This research project will test the hypothesis that, in the diabetic milieu, S100A9 induces the calcification potential of valvular interstitial cell (VIC)-derived matrix vesicles, precursors of microcalcification, offering the novel mechanism of calcific aortic valve disease (CAVD). Our pilot studies showed that S100A9 - a recently identified biomarker of acute cardiovascular events - is expressed by VIC and a component of matrix vesicles. The present study will examine in vivo and in vitro the role of interplay between S100A9 and matrix vesicles in aortic valve calcification in diabetes. A lack of high-resolution imaging techniques that can detect preclinical microcalcification is a critical barrier to the treatment of CAVD. Our published studie linked inflammation and calcification and showed that molecular imaging and micro-optical coherence tomography (?OCT) can identify microcalcification undetectable by other imaging modalities.
Specific Aim 1 will test the hypothesis in vivo that S100A9 promotes the formation of microcalcification in aortic valves of diabetic mice. We expect that genetic deletion of S100A9 will reduce diabetes-triggered matrix vesicle release, microcalcification, and CAVD.
Specific Aim 2 will develop novel imaging to evaluate quantitatively the impact of microcalcification on CAVD in diabetic mice and humans.
Specific Aim 3 will examine in vitro S100A9-mediated mechanisms for the formation of calcifying matrix vesicles. These complementary studies will advance the field by identifying the role of S100A9 in microcalcification. The findings from this project will bolster support for S100A9 as a therapeutic target for CAVD. In addition, this project will provide bases for the development of imaging for early diagnosis of CAVD in large animals and human patients.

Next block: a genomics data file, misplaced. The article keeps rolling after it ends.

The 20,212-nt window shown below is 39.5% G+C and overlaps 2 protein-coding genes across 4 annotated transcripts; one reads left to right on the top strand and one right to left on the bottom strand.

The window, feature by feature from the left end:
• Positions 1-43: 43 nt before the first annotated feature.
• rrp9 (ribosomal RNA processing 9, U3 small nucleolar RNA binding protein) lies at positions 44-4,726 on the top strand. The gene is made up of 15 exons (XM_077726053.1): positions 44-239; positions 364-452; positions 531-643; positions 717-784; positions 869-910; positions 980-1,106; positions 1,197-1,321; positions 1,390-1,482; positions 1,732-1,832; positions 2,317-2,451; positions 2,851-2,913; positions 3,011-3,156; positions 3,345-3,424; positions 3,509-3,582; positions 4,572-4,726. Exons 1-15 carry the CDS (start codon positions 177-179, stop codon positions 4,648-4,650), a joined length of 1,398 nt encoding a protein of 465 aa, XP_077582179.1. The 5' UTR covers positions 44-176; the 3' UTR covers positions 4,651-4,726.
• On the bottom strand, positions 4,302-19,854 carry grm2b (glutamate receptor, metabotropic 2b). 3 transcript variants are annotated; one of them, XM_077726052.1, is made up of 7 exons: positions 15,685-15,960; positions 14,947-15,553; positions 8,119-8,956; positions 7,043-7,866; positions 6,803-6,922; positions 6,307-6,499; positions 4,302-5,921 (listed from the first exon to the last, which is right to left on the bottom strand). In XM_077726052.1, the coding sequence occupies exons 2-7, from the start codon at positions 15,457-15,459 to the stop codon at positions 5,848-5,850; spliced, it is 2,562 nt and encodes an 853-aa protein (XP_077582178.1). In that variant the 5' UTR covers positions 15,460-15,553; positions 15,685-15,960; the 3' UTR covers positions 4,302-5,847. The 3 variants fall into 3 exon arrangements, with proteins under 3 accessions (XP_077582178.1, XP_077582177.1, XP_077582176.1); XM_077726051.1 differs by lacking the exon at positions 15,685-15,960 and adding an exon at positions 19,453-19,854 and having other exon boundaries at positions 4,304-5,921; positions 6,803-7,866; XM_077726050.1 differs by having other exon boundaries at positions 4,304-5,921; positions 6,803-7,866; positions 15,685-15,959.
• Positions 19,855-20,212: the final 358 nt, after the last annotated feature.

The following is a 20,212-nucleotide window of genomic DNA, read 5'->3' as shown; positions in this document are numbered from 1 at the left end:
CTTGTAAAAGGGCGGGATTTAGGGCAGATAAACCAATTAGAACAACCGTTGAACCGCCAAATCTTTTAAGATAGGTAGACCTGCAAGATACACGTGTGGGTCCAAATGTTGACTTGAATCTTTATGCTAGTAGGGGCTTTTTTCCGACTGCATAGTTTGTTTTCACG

Public Health Relevance

Calcific aortic valve disease (CAVD) is a global health burden in the United States and other aging societies. The incidence of CAVD is markedly higher in patients with diabetes, which affects 246 million people worldwide. However, CAVD has no effective therapeutic alternative to invasive and costly valve replacement. The primary goals of this project are to understand the mechanism of calcification in the diabetic milieu, and to discover new therapeutic targets. The lack of imaging technologies for the detection of subclinical calcification is a critical barrier to treatment of CAVD. Thus, we will also attempt to develop an imaging method for detection of early calcification, and will provide the basis for establishment of highly sensitive calcification imaging in the clinic.

National Institute of Health (NIH)
National Heart, Lung, and Blood Institute (NHLBI)
Research Project (R01)
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Special Emphasis Panel (ZHL1)
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Evans, Frank
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Brigham and Women's Hospital
United States
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